This was arguably the performance that convinced the club hierarchy there was little to lose letting him leave. “Without the trust of the manager, he had some poor games,” says Kinsella. “There was also a host of other talents, from Juan Mata, to Oscar, to Willian and Hazard so Chelsea were working out which ones to keep and who to sell.
"Ultimately, Chelsea knew they were letting go a very good player but not necessarily a world-class talent.”
It is a judgment that, while justifiable, has since been proven wrong. However, what if the club had kept the faith?
Well, in Drogba’s view, it was important that they didn’t. “In football, it is straightforward, the more you play, the better you become,” he explained. “The more you can understand the game, the more you can read the game and become confident.”
Sticking around without a run of minutes would almost certainly have been detrimental to Salah’s development.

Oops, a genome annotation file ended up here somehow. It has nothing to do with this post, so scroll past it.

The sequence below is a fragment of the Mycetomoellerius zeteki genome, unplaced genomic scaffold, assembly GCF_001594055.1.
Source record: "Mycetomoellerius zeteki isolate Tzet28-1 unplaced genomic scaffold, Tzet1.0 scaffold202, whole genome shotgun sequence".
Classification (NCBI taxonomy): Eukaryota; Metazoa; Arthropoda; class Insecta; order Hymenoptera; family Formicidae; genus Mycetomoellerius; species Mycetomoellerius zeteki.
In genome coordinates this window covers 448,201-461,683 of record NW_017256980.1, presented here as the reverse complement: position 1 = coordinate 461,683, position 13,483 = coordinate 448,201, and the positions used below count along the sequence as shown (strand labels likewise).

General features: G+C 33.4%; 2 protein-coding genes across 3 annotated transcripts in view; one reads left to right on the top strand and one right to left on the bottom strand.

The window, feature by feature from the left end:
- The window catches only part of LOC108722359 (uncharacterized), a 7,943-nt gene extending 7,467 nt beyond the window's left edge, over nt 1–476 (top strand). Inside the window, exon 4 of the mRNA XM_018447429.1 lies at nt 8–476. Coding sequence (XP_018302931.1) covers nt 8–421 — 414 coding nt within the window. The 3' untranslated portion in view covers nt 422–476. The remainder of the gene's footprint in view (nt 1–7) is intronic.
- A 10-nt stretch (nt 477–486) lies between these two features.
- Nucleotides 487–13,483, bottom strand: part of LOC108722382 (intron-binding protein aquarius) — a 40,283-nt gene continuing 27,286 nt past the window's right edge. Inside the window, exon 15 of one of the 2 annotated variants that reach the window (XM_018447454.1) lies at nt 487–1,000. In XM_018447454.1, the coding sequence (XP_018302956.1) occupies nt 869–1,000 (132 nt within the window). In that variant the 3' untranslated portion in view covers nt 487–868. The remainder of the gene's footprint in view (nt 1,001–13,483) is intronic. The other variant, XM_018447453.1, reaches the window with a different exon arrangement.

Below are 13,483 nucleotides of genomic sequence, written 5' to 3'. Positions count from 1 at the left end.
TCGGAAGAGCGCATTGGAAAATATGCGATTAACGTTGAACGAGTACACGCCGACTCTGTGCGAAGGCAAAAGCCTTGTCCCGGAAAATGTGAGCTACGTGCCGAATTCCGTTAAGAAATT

As it happens, Mourinho departed the Chelsea post midway through the 2015/16 season and was replaced by Guus Hiddink, who steadied the ship until the end of a disastrous season. While all that upheaval was going on, Salah had begun his assault on Serie A, taking the first steps toward what has proven to be a successful Premier League career.
One can only wonder what might have been had Salah still been at the club when Antonio Conte arrived in 2016.
It is easy to imagine he would have made a fine deputy for Pedro on the right of the front three in the Italian’s title-winning 3-4-3, and would ultimately have forced his way into the starting lineup at some point toward the end of that season.
That, however, is an optimistic prognosis in the utmost.
Chelsea contemporary Andre Schurrle is the ultimate counterpoint: prolonged exposure to Mourinho ultimately scarred the German psychologically and, by his own admission, completely eroded his confidence and self-esteem.
It’s that idea of the sliding doors moment again: in getting out when he did (albeit by no design of his own), Salah found the confidence and belief he needed to show he was indeed world class. Indeed, it could all have been so different, but not necessarily in a good way.